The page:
A Tale of Distress
Sixty-year-old Nand Kumar is from Mahoba district of southern Uttar Pradesh
(UP), but he works at a factory in Gurgaon in Haryana, 400km from home. “We have
had persistent drought for many years here. I have to support my family and it
is just not possible being a farmer,” he says.
State of apathy: A stray dog outside a closed primary health centre.
Kumar hails from Bundelkhand—an economically backward region where the rains
are scarce and the land is parched. “Depending on farm income is impossible.
There are at least 500 people who have migrated from here just in the past six
months,” he says.
A few kilometres away, cataract has almost blinded Rita Devi in her left eye,
but she has no money for the routine surgery. “Our crops have failed year after
year. There is almost no rain and no water to irrigate the land,” she laments.
“What do we do? There is no means of livelihood.”
These are stories repeated across Bundelkhand, which comprises seven
districts of southern UP—Lalitpur, Jhansi, Jalaun, Mahoba, Hamirpur, Banda and
Chitrakoot, besides six districts of Madhya Pradesh (MP). Most of the area—right
in the heart of India—receives scanty rainfall, but recently, consecutive years
of drought has resulted in repeated crop failures. While the people of Banda and
Chitrakoot voted in the fourth phase of the seven-stage polls in UP on Sunday,
people in the other five districts of Bundelkhand are among the 13 districts
readying to cast their votes on 23 February.
“Well, they announced the package, but where is it?” asks Ved Prakash
Vishwakarma, resident of Hamirpur. “It’s nowhere to be seen. And anyway,
whenever any important person comes, they do an aerial survey and no one comes
to ask us how we are.” In Nathikheda village in Lalitpur, water scarcity is an
issue for Somnath Yadav. But equally worrying is the lack of medical facilities
in his village of about 1,000 people. “We have one medical centre that opens
once a week. But the lady in charge doesn’t come for weeks. The nearest hospital
is 3-5km away. All we are asking for are basic health facilities, no more than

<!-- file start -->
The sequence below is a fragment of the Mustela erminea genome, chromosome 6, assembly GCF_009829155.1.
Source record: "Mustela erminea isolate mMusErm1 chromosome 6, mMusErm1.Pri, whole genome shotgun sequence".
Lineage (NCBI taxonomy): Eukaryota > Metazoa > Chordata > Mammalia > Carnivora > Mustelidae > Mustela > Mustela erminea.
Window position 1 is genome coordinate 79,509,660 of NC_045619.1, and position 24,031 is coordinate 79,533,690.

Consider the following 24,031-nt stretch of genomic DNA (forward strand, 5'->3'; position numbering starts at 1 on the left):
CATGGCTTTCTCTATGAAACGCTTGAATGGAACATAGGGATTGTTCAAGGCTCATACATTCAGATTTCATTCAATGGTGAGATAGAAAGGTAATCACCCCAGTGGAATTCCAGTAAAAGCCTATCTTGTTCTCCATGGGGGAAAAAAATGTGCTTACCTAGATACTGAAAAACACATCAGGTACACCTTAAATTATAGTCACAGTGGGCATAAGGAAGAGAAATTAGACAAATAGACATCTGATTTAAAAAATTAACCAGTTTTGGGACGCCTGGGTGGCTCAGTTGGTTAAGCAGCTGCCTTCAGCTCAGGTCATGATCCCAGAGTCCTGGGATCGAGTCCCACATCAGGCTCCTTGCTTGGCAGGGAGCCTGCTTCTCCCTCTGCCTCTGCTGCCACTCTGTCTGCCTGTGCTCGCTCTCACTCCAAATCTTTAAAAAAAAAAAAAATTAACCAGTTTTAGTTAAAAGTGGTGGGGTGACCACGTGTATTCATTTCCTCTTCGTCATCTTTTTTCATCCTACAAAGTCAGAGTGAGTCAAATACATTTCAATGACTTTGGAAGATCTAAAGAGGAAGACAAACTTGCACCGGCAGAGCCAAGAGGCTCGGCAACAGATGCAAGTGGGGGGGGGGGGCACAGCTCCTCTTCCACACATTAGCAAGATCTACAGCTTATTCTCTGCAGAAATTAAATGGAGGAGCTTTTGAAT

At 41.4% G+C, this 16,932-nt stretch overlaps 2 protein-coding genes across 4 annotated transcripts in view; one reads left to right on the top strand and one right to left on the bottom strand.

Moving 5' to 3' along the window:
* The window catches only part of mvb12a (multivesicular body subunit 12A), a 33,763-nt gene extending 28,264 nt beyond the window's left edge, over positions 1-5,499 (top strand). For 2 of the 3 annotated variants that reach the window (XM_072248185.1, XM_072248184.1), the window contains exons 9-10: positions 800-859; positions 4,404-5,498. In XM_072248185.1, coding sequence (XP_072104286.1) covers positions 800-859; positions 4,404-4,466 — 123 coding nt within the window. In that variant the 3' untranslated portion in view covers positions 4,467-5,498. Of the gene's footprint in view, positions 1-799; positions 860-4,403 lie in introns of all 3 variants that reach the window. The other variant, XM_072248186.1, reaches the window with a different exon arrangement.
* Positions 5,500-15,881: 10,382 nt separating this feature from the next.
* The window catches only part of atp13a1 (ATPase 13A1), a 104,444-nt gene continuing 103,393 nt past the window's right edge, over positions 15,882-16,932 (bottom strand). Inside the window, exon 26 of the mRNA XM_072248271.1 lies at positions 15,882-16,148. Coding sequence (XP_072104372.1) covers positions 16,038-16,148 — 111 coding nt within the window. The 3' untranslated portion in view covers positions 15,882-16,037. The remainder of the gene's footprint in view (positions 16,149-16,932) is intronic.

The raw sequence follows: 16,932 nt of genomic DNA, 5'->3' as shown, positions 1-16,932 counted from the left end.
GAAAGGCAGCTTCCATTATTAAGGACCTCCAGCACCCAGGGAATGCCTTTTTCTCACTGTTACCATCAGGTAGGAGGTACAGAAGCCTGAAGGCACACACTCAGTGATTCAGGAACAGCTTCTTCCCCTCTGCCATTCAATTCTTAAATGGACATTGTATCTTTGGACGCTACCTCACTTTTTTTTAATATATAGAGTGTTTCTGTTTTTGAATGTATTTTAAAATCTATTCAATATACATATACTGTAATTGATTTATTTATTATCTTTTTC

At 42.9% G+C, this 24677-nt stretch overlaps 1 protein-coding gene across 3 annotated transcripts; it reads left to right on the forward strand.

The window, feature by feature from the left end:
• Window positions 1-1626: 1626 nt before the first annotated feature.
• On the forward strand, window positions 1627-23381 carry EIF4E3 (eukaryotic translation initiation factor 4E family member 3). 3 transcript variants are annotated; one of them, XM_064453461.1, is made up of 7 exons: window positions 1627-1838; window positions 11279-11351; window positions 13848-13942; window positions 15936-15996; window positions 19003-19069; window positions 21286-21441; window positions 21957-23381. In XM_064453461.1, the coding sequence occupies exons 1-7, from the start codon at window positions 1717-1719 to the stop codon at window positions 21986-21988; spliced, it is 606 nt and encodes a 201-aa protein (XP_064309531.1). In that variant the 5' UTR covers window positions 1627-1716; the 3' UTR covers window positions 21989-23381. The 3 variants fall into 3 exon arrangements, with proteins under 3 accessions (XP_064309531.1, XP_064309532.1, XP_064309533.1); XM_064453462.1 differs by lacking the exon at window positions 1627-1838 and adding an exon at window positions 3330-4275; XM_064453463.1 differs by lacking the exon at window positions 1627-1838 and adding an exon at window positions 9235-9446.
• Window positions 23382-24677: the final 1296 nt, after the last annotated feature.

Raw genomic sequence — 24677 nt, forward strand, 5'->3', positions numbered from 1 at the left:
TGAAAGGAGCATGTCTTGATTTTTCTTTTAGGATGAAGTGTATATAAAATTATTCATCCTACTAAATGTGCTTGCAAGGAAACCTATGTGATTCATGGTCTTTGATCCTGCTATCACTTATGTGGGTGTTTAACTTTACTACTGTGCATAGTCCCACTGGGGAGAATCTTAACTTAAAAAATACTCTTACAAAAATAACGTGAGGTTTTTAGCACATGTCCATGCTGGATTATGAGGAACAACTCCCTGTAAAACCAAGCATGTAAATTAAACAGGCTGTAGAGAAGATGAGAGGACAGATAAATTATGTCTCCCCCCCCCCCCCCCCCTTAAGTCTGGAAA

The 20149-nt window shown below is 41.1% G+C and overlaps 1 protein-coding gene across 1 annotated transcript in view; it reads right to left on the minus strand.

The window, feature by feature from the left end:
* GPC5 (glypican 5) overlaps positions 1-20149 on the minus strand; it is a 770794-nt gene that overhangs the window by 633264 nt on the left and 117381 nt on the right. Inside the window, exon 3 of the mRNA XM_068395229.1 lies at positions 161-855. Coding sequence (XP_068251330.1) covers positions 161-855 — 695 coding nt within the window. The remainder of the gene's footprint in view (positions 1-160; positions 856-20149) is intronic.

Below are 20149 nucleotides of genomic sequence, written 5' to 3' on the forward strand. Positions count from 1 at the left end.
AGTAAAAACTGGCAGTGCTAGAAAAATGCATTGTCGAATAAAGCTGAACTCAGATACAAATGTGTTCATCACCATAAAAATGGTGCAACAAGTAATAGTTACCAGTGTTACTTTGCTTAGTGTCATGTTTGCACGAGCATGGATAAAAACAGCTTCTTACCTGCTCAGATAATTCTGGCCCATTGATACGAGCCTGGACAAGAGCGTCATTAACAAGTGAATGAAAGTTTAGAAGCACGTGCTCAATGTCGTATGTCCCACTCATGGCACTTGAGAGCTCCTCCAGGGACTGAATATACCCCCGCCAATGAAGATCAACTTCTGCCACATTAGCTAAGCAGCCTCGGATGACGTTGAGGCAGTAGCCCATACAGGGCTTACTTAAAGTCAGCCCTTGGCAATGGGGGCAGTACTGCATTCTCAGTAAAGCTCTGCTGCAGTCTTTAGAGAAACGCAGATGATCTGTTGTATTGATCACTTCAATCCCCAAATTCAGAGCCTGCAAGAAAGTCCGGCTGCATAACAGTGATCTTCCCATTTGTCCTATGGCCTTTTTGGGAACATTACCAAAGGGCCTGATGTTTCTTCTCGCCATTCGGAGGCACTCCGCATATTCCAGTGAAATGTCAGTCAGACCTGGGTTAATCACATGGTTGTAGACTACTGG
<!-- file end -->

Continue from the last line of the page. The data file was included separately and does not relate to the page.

that. Why can’t we get this?” he asks.
Discontent is on the rise in other parts of Bundelkhand as well. In Jalaun,
it’s not just the lack of water or medical facilities that is agitating the
people. “Mayawati’s administration is good in terms of law and order. But in
terms of generating jobs, her administration is bad,” says 19-year-old Vineet
Raj, a student at one of the hundreds of private colleges that have sprung up in
Raj, who belongs to an OBC (other backward classes) community, feels that
Mayawati has neglected the OBCs at the cost of Dalits. “I am against
reservation. It should be based on income group and capability, not merely on
caste lines alone,” he says. Ram Prasad Yadav, a teacher at the Inter college in
Jalaun, feels education and health have not been a priority for successive UP
governments. Education, for example, “has been like a laboratory, a test case,
for each government. They change the syllabus, exam timetables, textbooks, at
their whim without looking at how it will affect the students.”
Even among Dalits, awareness of the importance of development is growing. “We
need jobs for our children, roads, schools, hospitals,” says Mithilesh Kumar, a
resident of a neighbourhood named after Dalit icon B.R. Ambedkar, in Lalitpur.
“Reservations are all right, but without water, electricity, schools, we will
be left behind,” he says. “Other states are doing better than us. Development is
key to the future.”
Courtesy: ELIZABETH ROCHE, Livemint